The sweeping, confident belief that cheese overpowers seafood, or that there’s something inherently disqualifying about the combination, is flat-out wrong.
I see your sweeping, confident belief, and raise you a sweeping, confident, evidence-free belief.

Isn't it pretty simple really? Tacos are about the highest form of food possible. All tacos are delicious with cheese, except for fish tacos. Therefore, cheese doesn't belong with fish. QED.

NOTE: actually there are a lot of italian recipes with cheese and fish, even with parmesan and fish like:
https://www.thespruceeats.com/parmesan- ... sh-3058409
whicj is a classical recipe. Actually nobody knows why some italians say tha it is 'immoral'.
[/quote]
Does that really count? Parmesean breading doesn't seem the same to me as actually putting cheese on, or next to, fish.
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Re: Italian's secret

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dont_think_twice wrote: Tue Dec 28, 2021 3:08 pm Does that really count? Parmesean breading doesn't seem the same to me as actually putting cheese on, or next to, fish.
It is not the only one for example another example, that I cannot find properly translated, is a classic of lazy single in Italy, pasta with canned tunfish and parmesan, cook the pasta pour the canned tunfish with all the oil on the pasta and grate parmesan cheese ... Everybody admits it is delicious

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Re: Italian's secret

Post by mrbassie »

dont_think_twice wrote: Tue Dec 28, 2021 3:08 pm Does that really count? Parmesean breading doesn't seem the same to me as actually putting cheese on, or next to, fish.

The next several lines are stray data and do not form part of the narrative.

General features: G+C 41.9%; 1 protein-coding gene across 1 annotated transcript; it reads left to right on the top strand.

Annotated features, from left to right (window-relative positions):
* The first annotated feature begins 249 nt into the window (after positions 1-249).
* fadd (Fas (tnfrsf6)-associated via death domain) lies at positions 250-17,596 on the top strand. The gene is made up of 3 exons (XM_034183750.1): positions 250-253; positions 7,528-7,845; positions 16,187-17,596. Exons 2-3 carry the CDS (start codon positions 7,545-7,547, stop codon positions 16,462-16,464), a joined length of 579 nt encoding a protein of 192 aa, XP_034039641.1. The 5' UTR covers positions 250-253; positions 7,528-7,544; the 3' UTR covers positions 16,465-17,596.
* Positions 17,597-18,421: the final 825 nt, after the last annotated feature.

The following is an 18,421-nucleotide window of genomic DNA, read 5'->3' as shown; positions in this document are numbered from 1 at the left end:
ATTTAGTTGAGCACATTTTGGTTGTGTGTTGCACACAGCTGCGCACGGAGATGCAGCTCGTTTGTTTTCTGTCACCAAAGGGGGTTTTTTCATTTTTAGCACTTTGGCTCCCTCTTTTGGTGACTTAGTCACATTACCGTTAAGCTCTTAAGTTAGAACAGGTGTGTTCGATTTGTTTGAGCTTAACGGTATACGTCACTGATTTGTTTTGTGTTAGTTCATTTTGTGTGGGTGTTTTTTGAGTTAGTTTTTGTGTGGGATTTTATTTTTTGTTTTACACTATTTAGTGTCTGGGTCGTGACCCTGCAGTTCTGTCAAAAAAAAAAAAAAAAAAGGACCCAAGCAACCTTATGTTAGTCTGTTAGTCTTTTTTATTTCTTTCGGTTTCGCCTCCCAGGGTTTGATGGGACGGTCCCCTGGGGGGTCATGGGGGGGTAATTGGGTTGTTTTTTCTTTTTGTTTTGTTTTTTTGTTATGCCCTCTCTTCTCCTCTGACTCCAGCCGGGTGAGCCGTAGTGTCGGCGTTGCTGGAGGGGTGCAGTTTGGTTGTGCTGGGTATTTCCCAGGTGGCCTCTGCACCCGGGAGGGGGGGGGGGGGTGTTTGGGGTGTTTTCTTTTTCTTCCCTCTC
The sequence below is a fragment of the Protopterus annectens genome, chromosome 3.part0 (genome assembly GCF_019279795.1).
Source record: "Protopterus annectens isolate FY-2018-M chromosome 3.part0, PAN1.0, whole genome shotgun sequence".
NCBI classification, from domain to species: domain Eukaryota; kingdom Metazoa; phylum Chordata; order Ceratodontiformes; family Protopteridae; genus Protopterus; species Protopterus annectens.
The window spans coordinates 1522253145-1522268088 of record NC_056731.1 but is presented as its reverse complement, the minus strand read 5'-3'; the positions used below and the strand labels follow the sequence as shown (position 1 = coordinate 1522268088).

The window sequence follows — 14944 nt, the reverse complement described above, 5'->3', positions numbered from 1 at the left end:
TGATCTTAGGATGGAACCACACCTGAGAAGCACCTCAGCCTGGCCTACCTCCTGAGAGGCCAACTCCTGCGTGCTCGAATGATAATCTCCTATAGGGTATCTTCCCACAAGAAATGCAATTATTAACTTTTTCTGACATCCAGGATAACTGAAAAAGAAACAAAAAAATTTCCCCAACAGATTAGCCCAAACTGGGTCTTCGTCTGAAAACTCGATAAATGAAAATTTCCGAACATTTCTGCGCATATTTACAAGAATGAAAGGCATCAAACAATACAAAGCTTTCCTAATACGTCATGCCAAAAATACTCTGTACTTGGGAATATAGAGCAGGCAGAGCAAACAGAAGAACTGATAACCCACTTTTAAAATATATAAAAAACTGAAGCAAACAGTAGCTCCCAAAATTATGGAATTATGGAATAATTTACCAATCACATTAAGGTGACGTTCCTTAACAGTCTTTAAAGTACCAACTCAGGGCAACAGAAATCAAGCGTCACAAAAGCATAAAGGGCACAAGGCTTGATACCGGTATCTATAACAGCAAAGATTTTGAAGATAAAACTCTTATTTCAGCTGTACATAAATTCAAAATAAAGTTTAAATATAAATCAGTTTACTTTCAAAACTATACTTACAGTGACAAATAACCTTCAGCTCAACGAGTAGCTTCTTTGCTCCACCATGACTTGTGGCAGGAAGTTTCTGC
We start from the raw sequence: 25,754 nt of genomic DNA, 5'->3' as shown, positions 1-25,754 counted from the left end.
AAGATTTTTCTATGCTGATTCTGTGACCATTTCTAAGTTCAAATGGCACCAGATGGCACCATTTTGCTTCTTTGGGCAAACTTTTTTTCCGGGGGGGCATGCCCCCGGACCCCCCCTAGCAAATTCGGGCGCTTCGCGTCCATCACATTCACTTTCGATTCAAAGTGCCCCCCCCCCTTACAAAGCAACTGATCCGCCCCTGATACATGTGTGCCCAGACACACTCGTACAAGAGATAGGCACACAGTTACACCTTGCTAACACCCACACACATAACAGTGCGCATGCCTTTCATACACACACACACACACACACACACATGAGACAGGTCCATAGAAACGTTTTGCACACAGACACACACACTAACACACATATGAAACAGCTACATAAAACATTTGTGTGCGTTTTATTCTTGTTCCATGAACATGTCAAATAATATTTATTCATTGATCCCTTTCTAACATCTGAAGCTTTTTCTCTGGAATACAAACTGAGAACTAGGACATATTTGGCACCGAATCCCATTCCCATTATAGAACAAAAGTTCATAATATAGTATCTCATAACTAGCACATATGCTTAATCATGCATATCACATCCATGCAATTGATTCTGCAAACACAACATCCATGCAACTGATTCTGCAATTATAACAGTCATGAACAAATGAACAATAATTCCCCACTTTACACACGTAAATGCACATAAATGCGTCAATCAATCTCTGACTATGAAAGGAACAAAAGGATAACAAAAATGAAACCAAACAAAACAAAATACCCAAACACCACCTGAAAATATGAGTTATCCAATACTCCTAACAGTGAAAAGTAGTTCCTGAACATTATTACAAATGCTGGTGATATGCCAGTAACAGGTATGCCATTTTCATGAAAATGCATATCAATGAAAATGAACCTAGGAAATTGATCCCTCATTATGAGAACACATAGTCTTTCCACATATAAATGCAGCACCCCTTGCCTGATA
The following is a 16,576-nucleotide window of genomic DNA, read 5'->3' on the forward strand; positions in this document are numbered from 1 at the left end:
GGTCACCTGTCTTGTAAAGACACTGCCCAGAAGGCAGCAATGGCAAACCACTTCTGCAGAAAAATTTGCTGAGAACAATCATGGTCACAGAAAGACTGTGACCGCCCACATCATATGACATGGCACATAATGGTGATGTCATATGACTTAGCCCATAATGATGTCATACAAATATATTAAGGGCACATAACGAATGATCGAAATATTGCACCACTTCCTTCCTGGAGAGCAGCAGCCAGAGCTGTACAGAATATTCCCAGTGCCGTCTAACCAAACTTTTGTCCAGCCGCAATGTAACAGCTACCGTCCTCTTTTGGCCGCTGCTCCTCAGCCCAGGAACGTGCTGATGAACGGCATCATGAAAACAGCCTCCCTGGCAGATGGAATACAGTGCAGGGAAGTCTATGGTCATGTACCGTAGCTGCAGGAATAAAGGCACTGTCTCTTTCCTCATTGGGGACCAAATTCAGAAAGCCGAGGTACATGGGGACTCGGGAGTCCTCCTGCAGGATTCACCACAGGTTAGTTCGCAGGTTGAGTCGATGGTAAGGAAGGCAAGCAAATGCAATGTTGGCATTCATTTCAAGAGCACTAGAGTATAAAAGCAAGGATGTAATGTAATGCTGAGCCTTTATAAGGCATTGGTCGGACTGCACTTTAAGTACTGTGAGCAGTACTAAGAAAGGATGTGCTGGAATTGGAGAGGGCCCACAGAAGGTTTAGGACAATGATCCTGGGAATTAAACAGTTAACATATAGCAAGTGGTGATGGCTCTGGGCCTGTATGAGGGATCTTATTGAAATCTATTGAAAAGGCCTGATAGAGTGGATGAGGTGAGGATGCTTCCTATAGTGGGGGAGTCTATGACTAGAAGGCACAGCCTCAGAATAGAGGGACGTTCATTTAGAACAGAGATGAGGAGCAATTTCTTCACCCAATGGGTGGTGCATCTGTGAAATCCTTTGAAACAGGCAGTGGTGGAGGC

Quite right, it's envelopment.
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Re: Italian's secret

Post by dont_think_twice »

mrbassie wrote: Fri Dec 31, 2021 6:13 pm
dont_think_twice wrote: Tue Dec 28, 2021 3:08 pm Does that really count? Parmesean breading doesn't seem the same to me as actually putting cheese on, or next to, fish.
Quite right, it's envelopment.
It's almost British.
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Re: Italian's secret

Post by mrbassie »

dont_think_twice wrote: Fri Dec 31, 2021 6:23 pm
mrbassie wrote: Fri Dec 31, 2021 6:13 pm
dont_think_twice wrote: Tue Dec 28, 2021 3:08 pm Does that really count? Parmesean breading doesn't seem the same to me as actually putting cheese on, or next to, fish.
Quite right, it's envelopment.
It's almost British.
Did you post that from a dinghy?
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erm67
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Re: Italian's secret

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dont_think_twice wrote: Tue Dec 28, 2021 3:08 pm Does that really count? Parmesean breading doesn't seem the same to me as actually putting cheese on, or next to, fish.